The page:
How far is Aakash?

Four years ago, Tata Motors unveiled the Nano. India got a unique global recognition of an industrial nation with capability of breakthrough innovation. The world recognized India’s mastery of engineering, manufacturing and management. Soon afterwards, a number of hurdles simply spoiled the show. Tata Motors failed to build on the early excitement surrounding the launch of the world’s cheapest car. Nano didn’t flood the market as expected. Is Aakash also going to meet the same fate?

When Kapil Sibal launched this very ambitious project of $35 tablet- Aakash, there was a huge fanfare. It was meant to leapfrog the application of technology in Indian education system, and to assist millions of school children in India. Datawind was chosen the manufacturer of the tablet. IIT, Rajasthan was providing specifications and technical support. Aakash generated huge excitement among gadget geeks and internationally renowned columnists. When Datawind offered Aakash’s slightly more expensive cousin, the UbiSlate7+, the company in less than a week got orders for 60,000 tablets.

However, as of now both Aakash and UbiSlate7+ projects are facing delay. I, personally am disgusted by such half-hearted endeavours by the government and the technical institutions. The deficiencies pointed on Aakash were its slow speed, quick heating, poor battery life, the resistive touch-screen, and support to only Wi-Fi for accessing the Internet. Initially it appeared that the manufacturer was having production constraints, but now as it appears the Aakash will require major upgradation and may not reach the market pretty soon. The Aakash project should not end up with adding one more in the list of failed tablets. One must remember the history of OLPC (One Laptop Per Child), that was MIT’s initiative aimed at deploying millions of rugged, ultra low-cost, individually connected laptops to children between 6 to 12 years of age of developing nations that lack access to such devices.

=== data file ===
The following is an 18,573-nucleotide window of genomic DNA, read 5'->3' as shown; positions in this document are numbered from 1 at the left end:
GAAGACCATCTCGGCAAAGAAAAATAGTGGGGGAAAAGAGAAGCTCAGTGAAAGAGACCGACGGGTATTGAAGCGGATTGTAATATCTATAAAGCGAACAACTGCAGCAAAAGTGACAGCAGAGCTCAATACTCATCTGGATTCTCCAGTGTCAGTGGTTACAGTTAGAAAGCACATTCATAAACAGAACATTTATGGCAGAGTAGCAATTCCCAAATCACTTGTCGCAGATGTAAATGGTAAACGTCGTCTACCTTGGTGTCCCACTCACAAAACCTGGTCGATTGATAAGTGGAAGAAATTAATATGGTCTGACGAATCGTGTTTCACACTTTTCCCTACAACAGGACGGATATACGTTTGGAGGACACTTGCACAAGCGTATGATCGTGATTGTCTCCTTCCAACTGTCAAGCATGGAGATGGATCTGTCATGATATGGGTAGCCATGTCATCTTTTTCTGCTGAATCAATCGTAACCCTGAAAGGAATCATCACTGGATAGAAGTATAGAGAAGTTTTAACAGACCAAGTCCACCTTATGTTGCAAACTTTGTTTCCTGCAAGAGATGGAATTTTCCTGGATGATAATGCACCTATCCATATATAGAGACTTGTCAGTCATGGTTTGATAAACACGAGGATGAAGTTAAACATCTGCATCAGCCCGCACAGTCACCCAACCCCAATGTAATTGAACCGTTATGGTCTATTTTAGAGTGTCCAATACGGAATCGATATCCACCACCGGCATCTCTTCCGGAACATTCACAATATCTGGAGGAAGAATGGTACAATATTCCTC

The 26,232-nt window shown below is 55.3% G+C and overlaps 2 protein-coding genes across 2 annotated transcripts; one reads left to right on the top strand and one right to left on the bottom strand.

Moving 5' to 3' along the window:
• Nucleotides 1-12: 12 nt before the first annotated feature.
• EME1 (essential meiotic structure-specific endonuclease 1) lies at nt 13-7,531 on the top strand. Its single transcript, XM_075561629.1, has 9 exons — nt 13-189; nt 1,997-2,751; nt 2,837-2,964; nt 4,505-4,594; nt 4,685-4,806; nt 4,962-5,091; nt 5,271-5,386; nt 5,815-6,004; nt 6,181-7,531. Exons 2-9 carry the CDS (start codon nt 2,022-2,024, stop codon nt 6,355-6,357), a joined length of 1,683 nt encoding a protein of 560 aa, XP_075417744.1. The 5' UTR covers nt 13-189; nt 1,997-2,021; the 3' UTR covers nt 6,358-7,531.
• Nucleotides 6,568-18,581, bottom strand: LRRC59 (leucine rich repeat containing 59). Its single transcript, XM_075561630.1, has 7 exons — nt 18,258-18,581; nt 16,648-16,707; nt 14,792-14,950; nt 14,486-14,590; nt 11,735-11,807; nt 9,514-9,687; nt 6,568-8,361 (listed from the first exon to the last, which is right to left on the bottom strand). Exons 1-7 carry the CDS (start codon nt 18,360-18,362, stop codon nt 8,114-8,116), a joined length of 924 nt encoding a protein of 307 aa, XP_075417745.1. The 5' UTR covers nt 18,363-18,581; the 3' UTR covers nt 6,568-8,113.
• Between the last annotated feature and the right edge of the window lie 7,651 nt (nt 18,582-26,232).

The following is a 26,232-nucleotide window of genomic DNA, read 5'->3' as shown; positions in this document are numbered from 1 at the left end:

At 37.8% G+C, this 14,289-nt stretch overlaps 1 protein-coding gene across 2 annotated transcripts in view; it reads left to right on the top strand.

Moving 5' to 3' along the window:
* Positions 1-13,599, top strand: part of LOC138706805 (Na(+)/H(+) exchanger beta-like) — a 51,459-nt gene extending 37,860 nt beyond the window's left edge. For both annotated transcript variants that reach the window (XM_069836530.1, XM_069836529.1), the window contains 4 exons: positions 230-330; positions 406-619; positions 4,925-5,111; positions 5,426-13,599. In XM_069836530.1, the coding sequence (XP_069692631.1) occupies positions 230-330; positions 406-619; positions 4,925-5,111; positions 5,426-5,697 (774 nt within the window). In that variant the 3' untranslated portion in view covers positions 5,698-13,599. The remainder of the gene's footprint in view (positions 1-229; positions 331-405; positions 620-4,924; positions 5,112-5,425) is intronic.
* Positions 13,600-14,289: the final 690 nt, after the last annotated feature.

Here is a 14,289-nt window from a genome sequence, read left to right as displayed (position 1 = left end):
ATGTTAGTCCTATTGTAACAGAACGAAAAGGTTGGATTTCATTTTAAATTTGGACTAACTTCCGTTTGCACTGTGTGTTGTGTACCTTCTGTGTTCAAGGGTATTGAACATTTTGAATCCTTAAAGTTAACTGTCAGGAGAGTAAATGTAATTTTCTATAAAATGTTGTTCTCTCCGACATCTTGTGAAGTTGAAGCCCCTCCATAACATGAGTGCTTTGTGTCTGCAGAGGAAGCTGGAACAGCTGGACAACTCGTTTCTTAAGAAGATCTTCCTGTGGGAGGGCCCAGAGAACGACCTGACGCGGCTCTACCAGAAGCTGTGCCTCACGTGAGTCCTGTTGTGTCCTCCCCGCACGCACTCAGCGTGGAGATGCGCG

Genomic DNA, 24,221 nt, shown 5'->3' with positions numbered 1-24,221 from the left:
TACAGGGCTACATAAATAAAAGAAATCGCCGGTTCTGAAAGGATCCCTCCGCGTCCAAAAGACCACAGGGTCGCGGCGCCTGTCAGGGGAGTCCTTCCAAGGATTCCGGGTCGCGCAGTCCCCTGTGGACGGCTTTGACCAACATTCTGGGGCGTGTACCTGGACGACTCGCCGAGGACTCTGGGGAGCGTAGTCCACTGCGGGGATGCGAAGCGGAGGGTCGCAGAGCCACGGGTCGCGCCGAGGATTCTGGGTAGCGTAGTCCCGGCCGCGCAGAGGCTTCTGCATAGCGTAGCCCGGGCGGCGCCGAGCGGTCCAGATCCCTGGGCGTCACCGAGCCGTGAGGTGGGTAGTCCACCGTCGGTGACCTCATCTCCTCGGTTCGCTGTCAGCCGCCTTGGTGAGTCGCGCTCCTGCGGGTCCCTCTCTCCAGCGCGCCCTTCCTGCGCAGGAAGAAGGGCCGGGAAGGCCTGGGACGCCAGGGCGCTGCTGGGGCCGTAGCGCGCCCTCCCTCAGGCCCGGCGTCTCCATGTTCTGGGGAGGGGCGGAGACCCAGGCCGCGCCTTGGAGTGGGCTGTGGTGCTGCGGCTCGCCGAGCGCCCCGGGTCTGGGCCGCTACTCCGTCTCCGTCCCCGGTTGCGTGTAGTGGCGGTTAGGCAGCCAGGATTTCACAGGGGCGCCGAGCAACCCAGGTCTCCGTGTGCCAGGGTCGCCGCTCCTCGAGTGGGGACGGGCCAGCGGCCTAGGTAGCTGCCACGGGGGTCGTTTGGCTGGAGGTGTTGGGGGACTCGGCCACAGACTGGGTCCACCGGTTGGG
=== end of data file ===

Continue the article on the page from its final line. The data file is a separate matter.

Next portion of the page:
I understand technology comes with it’s glitches. I only wish more engineers would have helped Aakash to succeed. I wish government and institutions would have supported this project alike. Aakash may get back on track and make it big. But both Aakash and Nano put together have given us many lessons to learn. India must go for a real big push to enhance it’s RnD and manufacturing sector. Government must invest more on technology for masses.

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